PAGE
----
1970 / 80s - Feminist teaching and research
In 1976 feminism found its way into science with the first women's university in Berlin. In the 1980s, Christina Thürmer-Rohr, among others, made a major contribution to rethinking the feminist self-image and developing other methodological approaches in feminist research with her thesis of complicity.
The sociologist Ute Gerhard received the first chair for women and gender studies at a German university. Gender studies, which explicitly and interdisciplinary ask how gender shapes human communities and how gender is shaped by them, was institutionalized for the first time in 1997 at the Humboldt University in Berlin.
1980 Law on Equal Treatment for Men and Women in the Workplace
The principle of equal treatment in the workplace is laid down as a legal claim in the BGB. Likewise the right to equal pay. Job advertisements should be formulated in a gender-neutral way. In the future, the employer will bear the burden of proof in the process if the employee can credibly demonstrate behavior and decisions that indicate discrimination because of her gender. The unequal pay of women and men, the so-called gender pay gap, is a central feminist issue to this day.
1980s - women's groups in the GDR
In the German Democratic Republic in the 1980s there were around 100 women's groups belonging to different currents under the umbrella of the Protestant Church. All groups were networked with one another - through overarching women's group meetings, women's magazines, women's cafés, church convention meetings, workshops and personal acquaintances. The collective self-image of the women's movement was shaped in the early to mid-1980s, primarily through dealing with peace-related issues, feminist theology, the lesbian scene and art.
Mid-1980s - Afro-German women found ADEFRA
ADEFRA is considered to be one of the first associations of Black Germans in the post-war period. ADEFRA stands for Afro-German women and was founded in connection with the debates about the book “Bekennen. Color.” Published in 1986 by May Ayim, Katharina Oguntoye and Dagmar Schultz. Afro-German women on the trail of their history ». Together with the Caribbean-African-American activist Audre Lorde (1934–1992, the documentary "Audre Lorde - The Berlin Years 1984 to 1992") shows more about her and her life in Berlin, black German activists developed the term «Afro-German» in 1984. ADEFRA relies on empowerment, i.e. strengthening self-confidence, self-determination and self-organization of black women in Germany. Like the American Angela Davis and bell hooks, they contributed to the awareness of the problem about racism and the German colonial legacy in the white German women's movement.
1990 - reunification
When it came to German unification, the starting conditions of the East and West German women's movements were very different. In contrast to the West, the equal participation of women in the labor market was anchored in the constitution of the GDR. Employment was largely normal, and a comprehensive system of crèches and kindergartens enabled parents to pursue this. Paragraph 218 was deleted, making abortion legal.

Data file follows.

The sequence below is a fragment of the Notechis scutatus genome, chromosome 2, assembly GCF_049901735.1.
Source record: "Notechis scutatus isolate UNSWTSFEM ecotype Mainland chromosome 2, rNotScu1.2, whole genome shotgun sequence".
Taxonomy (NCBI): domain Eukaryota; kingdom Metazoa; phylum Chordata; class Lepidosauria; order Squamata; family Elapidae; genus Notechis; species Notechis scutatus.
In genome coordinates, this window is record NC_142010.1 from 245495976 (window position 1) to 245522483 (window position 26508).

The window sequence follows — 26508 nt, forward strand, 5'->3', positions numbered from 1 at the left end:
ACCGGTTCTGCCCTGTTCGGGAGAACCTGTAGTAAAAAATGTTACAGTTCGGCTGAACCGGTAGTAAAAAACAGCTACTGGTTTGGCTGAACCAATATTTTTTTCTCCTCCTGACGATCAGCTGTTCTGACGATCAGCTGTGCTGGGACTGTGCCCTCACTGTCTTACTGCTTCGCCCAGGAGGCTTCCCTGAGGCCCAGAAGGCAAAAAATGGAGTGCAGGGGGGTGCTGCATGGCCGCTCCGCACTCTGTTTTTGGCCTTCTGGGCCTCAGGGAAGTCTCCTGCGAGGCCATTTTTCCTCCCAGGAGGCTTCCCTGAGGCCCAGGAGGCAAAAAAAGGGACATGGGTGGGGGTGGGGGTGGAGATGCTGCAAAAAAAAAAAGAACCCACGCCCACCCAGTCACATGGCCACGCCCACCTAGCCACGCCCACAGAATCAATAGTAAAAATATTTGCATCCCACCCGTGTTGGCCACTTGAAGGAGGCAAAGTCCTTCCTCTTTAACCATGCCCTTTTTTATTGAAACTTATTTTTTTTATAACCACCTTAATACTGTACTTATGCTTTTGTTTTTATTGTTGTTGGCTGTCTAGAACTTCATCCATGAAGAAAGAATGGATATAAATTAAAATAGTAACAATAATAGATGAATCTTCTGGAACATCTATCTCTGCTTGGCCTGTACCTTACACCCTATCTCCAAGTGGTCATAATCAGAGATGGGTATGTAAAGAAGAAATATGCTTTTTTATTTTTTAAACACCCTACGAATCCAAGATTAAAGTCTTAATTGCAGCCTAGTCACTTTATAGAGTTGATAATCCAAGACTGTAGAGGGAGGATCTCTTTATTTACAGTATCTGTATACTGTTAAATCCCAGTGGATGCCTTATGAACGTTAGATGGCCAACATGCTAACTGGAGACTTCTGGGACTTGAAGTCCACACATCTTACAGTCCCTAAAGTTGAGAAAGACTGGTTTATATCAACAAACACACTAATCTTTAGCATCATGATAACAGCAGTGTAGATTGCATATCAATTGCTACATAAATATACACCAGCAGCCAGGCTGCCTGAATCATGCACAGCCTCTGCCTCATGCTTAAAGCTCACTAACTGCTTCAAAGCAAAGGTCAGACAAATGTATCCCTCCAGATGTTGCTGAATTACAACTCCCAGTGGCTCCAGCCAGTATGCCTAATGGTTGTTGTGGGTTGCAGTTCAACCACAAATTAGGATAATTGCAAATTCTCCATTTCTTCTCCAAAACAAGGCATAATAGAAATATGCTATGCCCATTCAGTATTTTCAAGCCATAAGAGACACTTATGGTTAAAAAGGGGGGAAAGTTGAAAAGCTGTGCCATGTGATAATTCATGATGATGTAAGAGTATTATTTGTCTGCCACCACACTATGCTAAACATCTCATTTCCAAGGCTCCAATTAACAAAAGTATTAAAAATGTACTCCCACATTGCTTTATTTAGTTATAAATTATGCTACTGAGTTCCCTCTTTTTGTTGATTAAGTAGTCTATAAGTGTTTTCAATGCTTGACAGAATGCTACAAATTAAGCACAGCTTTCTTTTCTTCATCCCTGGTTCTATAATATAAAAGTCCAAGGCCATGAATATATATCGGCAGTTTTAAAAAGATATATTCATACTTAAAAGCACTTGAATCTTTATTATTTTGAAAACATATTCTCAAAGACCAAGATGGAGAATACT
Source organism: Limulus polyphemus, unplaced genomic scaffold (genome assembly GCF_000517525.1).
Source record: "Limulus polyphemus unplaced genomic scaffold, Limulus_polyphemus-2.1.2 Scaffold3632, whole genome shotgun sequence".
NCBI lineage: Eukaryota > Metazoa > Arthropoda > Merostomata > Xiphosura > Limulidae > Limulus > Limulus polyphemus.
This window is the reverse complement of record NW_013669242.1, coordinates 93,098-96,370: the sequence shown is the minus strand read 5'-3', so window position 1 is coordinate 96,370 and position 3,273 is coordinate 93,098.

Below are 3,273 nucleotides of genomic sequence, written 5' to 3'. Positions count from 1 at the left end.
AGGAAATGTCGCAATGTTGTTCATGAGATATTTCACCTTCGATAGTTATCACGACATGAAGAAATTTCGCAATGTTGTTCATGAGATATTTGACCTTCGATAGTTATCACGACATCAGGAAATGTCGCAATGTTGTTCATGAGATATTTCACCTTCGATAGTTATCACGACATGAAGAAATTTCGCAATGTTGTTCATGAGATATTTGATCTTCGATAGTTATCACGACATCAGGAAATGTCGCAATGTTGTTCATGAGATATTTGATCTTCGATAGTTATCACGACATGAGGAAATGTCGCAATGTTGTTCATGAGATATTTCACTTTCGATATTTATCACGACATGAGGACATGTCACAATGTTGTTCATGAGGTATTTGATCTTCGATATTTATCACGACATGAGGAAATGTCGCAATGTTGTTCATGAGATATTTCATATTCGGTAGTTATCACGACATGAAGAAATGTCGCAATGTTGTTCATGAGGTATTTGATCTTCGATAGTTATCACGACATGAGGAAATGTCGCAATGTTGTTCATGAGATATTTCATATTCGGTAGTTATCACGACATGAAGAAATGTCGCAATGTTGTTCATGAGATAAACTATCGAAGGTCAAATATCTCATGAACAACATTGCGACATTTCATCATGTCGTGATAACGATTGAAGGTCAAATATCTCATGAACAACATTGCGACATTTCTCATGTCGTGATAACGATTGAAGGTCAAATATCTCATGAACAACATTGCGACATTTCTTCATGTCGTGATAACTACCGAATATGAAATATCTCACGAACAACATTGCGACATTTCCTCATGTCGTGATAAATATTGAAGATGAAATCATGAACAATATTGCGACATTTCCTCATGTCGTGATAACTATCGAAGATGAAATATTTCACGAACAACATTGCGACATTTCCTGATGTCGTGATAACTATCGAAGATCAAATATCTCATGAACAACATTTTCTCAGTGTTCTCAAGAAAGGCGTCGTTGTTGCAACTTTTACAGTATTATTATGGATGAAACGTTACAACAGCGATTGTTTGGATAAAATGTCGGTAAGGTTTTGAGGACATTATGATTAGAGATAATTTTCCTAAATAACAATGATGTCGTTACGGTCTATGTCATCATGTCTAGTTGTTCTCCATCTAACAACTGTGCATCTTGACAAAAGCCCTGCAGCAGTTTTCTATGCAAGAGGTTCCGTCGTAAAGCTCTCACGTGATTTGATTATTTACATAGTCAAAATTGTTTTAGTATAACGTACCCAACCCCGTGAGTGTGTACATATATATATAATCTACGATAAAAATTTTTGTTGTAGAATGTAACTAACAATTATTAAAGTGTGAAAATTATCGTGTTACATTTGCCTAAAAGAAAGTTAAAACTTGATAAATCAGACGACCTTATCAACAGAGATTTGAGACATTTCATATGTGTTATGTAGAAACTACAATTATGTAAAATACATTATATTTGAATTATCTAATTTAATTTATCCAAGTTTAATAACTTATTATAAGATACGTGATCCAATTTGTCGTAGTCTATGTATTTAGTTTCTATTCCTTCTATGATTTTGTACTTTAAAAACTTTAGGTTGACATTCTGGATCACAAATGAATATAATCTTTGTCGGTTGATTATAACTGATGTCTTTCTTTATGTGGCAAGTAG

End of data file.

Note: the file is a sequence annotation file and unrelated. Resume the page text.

Legal regulations for families and women, which had been different in the two German states for more than 40 years, are now being aligned in the Unification Treaty. Article 31 paragraph 1 instructs the all-German legislature to further develop legislation on equality between men and women.
1990 - Judith Butler publishes "The Discomfort of the Sexes"
The paper by the American Judith Butler sparked the discussion about queer theory, which critically examines the relationship between biological sex, gender and sexual desire. One of Butler's important contributions is the performative model of gender. It assumes that gender and sexual identity, and thus what is understood by gender, is generated and represented by everyday actions, by attributions and expectations of and between people. What being woman or being a man or gender identity is therefore not static and absolutely fixed, but changes in everyday interaction.
1995 - UN World Conference on Women in Beijing
In the “Beijing Platform for Action”, which was adopted at the end of the fourth World Conference on Women, strategic goals are defined and measures are listed that should lead to the realization of women's rights and gender equality. Twelve problem areas were named in which specific measures are required: women and poverty, women's education and training, women and health, violence against women, women and armed conflicts, women in business and in positions of power and decision-making, institutional mechanisms for promotion of women, human rights of women, women and the media, women and the environment, girls. The results of the implementation, drawn in March 2015 by the Women's Rights Commission in New York after 20 years, are extremely poor: human rights violations against women are still the order of the day worldwide.
1997 - Marital rape becomes a criminal offense
In 1997, a majority of the members of the Bundestag - exempted from parliamentary group requirements - voted in favor of a cross-parliamentary group motion by female members of parliament and thus for legal equality between marital and extramarital rape. Since then, marital rape has also been a criminal offense.